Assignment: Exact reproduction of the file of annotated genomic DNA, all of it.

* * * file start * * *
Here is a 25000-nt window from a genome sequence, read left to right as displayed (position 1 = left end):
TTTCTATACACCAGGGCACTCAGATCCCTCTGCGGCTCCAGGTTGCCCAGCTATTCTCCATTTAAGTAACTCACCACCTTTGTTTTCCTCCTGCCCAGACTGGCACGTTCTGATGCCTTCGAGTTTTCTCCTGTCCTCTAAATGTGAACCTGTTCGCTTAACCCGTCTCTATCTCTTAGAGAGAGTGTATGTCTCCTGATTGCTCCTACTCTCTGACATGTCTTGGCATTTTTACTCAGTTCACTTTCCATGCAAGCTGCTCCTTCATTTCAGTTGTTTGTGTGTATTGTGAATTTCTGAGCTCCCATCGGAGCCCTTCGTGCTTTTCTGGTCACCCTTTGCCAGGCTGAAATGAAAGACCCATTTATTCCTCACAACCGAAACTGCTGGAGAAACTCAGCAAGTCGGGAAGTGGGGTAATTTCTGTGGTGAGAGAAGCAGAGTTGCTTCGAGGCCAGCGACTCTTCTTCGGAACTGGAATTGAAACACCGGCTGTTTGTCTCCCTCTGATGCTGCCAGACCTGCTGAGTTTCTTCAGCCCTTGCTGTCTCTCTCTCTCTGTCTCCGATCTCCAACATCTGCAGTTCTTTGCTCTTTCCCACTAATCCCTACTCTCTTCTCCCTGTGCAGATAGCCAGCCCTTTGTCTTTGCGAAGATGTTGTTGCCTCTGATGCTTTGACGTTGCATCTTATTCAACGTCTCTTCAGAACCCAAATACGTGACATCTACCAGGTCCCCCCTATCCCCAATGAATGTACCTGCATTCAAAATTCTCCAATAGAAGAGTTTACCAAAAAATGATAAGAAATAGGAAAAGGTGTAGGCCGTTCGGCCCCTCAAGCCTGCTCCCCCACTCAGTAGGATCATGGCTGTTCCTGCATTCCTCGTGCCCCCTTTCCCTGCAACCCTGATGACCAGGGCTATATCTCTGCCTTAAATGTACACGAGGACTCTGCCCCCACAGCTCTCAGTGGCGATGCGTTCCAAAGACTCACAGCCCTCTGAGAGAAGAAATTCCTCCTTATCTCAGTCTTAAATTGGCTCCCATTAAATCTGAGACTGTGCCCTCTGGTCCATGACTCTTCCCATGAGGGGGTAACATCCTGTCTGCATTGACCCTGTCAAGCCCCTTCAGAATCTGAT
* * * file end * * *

Here is a 25000-nt window from a genome sequence, read left to right as displayed (position 1 = left end):
TTTCTATACACCAGGGCACTCAGATCCCTCTGCGGCTCCAGGTTGCCCAGCTATTCTCCATTTAAGTAACTCACCACCTTTGTTTTCCTCCTGCCCAGACTGGCACGTTCTGATGCCTTCGAGTTTTCTCCTGTCCTCTAAATGTGAACCTGTTCGCTTAACCCGTCTCTATCTCTTAGAGAGAGTGTATGTCTCCTGATTGCTCCTACTCTCTGACATGTCTTGGCATTTTTACTCAGTTCACTTTCCATGCAAGCTGCTCCTTCATTTCAGTTGTTTGTGTGTATTGTGAATTTCTGAGCTCCCATCGGAGCCCTTCGTGCTTTTCTGGTCACCCTTTGCCAGGCTGAAATGAAAGACCCATTTATTCCTCACAACCGAAACTGCTGGAGAAACTCAGCAAGTCGGGAAGTGGGGTAATTTCTGTGGTGAGAGAAGCAGAGTTGCTTCGAGGCCAGCGACTCTTCTTCGGAACTGGAATTGAAACACCGGCTGTTTGTCTCCCTCTGATGCTGCCAGACCTGCTGAGTTTCTTCAGCCCTTGCTGTCTCTCTCTCTCTGTCTCCGATCTCCAACATCTGCAGTTCTTTGCTCTTTCCCACTAATCCCTACTCTCTTCTCCCTGTGCAGATAGCCAGCCCTTTGTCTTTGCGAAGATGTTGTTGCCTCTGATGCTTTGACGTTGCATCTTATTCAACGTCTCTTCAGAACCCAAATACGTGACATCTACCAGGTCCCCCCTATCCCCAATGAATGTACCTGCATTCAAAATTCTCCAATAGAAGAGTTTACCAAAAAATGATAAGAAATAGGAAAAGGTGTAGGCCGTTCGGCCCCTCAAGCCTGCTCCCCCACTCAGTAGGATCATGGCTGTTCCTGCATTCCTCGTGCCCCCTTTCCCTGCAACCCTGATGACCAGGGCTATATCTCTGCCTTAAATGTACACGAGGACTCTGCCCCCACAGCTCTCAGTGGCGATGCGTTCCAAAGACTCACAGCCCTCTGAGAGAAGAAATTCCTCCTTATCTCAGTCTTAAATTGGCTCCCATTAAATCTGAGACTGTGCCCTCTGGTCCATGACTCTTCCCATGAGGGGGTAACATCCTGTCTGCATTGACCCTGTCAAGCCCCTTCAGAATCTGAT